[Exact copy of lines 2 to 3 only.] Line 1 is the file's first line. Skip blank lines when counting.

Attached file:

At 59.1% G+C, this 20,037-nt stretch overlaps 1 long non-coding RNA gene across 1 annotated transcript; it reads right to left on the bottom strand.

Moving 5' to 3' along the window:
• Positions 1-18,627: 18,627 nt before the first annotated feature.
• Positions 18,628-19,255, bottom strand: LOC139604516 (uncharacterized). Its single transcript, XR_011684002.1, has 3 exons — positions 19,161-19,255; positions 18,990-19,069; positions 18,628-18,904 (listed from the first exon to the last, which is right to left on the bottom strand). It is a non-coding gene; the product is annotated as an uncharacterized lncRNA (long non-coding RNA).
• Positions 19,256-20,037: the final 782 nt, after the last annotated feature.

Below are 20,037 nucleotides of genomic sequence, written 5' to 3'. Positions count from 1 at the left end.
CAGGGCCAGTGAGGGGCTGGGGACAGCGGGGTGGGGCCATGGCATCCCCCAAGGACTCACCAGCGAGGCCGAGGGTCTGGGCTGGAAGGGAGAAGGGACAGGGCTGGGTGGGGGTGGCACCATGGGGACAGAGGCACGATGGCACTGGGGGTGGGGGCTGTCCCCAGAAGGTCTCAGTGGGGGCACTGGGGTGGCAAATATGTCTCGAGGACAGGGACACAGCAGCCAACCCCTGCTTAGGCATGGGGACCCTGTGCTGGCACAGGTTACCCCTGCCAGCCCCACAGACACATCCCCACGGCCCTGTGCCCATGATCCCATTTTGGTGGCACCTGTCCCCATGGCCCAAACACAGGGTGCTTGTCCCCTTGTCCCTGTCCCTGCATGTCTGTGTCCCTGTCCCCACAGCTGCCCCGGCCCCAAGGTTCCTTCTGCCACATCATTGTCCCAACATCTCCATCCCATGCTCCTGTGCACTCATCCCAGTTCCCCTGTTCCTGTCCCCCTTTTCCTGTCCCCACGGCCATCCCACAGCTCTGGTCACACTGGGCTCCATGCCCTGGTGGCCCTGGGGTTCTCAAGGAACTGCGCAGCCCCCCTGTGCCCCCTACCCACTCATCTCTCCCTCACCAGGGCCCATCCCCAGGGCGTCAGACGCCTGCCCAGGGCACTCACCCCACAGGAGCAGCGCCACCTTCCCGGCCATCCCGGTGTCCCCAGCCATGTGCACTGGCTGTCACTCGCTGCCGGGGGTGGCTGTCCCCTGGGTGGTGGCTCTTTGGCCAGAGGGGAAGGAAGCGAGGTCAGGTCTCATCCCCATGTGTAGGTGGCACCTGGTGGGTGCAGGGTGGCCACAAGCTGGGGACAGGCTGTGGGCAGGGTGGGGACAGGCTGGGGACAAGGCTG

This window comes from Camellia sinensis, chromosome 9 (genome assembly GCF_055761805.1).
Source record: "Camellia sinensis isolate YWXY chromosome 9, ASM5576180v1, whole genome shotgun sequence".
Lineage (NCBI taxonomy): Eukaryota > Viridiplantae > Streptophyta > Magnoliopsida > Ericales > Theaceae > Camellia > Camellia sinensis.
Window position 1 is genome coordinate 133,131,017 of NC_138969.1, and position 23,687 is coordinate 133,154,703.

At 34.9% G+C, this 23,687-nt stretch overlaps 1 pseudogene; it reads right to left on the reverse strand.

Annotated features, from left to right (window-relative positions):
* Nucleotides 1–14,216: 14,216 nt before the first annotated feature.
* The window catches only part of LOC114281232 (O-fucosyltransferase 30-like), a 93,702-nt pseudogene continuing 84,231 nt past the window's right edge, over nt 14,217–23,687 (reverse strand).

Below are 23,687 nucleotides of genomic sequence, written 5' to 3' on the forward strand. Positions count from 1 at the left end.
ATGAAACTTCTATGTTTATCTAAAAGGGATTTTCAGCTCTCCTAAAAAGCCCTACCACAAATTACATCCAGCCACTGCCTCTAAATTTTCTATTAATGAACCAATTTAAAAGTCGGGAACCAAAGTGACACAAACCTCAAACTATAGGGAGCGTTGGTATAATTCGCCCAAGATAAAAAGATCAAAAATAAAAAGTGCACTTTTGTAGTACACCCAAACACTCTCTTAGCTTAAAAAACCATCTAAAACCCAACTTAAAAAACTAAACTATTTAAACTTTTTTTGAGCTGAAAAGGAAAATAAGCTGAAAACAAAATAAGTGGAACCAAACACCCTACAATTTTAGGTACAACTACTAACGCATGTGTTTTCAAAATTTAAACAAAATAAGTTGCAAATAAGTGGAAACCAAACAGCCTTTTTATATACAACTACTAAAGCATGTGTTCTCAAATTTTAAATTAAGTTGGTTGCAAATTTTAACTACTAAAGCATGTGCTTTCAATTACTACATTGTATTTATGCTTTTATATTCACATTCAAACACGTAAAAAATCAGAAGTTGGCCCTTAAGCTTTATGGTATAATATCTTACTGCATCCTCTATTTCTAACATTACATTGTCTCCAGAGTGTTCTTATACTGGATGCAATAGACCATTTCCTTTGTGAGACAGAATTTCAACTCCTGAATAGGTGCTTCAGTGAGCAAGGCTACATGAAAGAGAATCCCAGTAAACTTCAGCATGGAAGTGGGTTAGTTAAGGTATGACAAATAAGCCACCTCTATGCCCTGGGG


Moving 5' to 3' along the window:
• Positions 1-18,627: 18,627 nt before the first annotated feature.